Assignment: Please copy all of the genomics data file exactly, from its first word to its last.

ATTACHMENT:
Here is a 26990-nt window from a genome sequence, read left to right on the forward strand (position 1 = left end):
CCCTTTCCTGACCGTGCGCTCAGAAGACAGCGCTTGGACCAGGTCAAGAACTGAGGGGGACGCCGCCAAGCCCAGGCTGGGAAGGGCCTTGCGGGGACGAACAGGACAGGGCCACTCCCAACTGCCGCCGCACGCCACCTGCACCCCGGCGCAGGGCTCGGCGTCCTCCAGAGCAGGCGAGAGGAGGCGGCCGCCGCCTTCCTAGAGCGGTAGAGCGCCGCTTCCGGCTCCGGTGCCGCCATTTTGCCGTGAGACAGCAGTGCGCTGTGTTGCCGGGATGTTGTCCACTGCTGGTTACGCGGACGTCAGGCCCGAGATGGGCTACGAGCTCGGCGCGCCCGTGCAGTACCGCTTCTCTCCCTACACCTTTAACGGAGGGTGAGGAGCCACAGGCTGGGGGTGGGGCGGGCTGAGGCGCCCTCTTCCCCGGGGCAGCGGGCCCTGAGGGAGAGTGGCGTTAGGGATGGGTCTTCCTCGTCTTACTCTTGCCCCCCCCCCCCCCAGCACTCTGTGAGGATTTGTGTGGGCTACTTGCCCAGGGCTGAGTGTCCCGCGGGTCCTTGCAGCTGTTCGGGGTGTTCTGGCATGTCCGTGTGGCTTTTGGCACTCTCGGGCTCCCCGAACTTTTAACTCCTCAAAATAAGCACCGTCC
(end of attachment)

Here is a 26990-nt window from a genome sequence, read left to right on the forward strand (position 1 = left end):
CCCTTTCCTGACCGTGCGCTCAGAAGACAGCGCTTGGACCAGGTCAAGAACTGAGGGGGACGCCGCCAAGCCCAGGCTGGGAAGGGCCTTGCGGGGACGAACAGGACAGGGCCACTCCCAACTGCCGCCGCACGCCACCTGCACCCCGGCGCAGGGCTCGGCGTCCTCCAGAGCAGGCGAGAGGAGGCGGCCGCCGCCTTCCTAGAGCGGTAGAGCGCCGCTTCCGGCTCCGGTGCCGCCATTTTGCCGTGAGACAGCAGTGCGCTGTGTTGCCGGGATGTTGTCCACTGCTGGTTACGCGGACGTCAGGCCCGAGATGGGCTACGAGCTCGGCGCGCCCGTGCAGTACCGCTTCTCTCCCTACACCTTTAACGGAGGGTGAGGAGCCACAGGCTGGGGGTGGGGCGGGCTGAGGCGCCCTCTTCCCCGGGGCAGCGGGCCCTGAGGGAGAGTGGCGTTAGGGATGGGTCTTCCTCGTCTTACTCTTGCCCCCCCCCCCCCCAGCACTCTGTGAGGATTTGTGTGGGCTACTTGCCCAGGGCTGAGTGTCCCGCGGGTCCTTGCAGCTGTTCGGGGTGTTCTGGCATGTCCGTGTGGCTTTTGGCACTCTCGGGCTCCCCGAACTTTTAACTCCTCAAAATAAGCACCGTCC